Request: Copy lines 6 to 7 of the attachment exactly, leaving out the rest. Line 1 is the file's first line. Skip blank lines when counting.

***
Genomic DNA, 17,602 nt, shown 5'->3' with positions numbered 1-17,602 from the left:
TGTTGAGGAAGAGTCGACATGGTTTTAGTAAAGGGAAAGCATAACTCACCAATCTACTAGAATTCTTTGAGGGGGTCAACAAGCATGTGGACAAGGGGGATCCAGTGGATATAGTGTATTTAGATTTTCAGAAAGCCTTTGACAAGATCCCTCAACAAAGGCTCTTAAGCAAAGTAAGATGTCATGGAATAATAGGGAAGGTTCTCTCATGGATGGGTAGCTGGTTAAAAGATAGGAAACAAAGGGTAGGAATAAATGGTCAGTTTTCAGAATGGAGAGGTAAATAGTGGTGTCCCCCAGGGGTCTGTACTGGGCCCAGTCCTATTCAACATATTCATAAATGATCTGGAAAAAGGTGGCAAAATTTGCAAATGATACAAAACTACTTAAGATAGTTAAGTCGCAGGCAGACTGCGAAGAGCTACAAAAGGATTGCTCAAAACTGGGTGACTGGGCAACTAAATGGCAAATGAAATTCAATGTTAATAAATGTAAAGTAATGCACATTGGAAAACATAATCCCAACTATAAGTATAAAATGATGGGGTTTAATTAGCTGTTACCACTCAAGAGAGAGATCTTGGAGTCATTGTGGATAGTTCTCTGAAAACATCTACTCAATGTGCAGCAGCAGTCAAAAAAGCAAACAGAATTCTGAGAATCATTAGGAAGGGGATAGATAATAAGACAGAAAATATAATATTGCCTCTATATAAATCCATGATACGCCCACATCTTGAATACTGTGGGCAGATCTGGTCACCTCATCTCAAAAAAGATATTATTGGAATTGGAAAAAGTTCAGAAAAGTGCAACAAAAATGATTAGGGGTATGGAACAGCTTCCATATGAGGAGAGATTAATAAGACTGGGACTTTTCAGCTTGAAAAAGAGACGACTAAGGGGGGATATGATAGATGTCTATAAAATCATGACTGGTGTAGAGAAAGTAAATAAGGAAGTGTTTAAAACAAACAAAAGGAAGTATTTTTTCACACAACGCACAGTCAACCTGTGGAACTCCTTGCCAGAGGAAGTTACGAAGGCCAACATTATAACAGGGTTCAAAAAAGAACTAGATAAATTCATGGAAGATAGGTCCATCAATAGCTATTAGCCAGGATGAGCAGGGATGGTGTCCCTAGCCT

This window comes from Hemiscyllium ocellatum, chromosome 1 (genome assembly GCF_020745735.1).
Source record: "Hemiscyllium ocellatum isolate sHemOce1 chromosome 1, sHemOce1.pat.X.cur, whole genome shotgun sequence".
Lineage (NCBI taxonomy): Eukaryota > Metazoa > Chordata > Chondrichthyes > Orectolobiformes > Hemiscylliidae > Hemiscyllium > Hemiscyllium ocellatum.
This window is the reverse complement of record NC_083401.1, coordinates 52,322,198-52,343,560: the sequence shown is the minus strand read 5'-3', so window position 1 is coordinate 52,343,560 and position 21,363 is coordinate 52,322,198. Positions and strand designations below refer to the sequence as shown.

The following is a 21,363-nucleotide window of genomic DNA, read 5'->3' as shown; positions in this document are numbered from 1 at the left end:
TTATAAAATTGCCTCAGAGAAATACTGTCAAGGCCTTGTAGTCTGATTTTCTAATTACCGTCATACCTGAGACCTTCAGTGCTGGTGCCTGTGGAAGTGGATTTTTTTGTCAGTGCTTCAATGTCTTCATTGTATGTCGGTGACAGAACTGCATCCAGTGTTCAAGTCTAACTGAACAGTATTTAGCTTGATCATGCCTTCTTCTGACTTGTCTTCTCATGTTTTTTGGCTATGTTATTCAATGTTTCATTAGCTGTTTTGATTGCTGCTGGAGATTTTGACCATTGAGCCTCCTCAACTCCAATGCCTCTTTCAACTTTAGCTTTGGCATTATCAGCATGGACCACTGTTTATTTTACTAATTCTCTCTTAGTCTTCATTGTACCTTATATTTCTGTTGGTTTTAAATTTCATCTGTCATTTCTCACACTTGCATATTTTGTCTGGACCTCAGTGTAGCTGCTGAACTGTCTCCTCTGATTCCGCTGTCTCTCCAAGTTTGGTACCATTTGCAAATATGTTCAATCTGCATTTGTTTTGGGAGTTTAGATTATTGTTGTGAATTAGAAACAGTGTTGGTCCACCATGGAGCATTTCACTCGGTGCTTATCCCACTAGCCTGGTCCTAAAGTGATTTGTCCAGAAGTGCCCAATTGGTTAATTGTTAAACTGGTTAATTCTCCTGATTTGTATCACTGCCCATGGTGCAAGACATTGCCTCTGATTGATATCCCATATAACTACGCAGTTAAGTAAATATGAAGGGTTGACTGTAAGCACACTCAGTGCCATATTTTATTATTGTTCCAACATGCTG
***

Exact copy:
This window is the reverse complement of record NC_083401.1, coordinates 52,322,198-52,343,560: the sequence shown is the minus strand read 5'-3', so window position 1 is coordinate 52,343,560 and position 21,363 is coordinate 52,322,198. Positions and strand designations below refer to the sequence as shown.

The following is a 21,363-nucleotide window of genomic DNA, read 5'->3' as shown; positions in this document are numbered from 1 at the left end: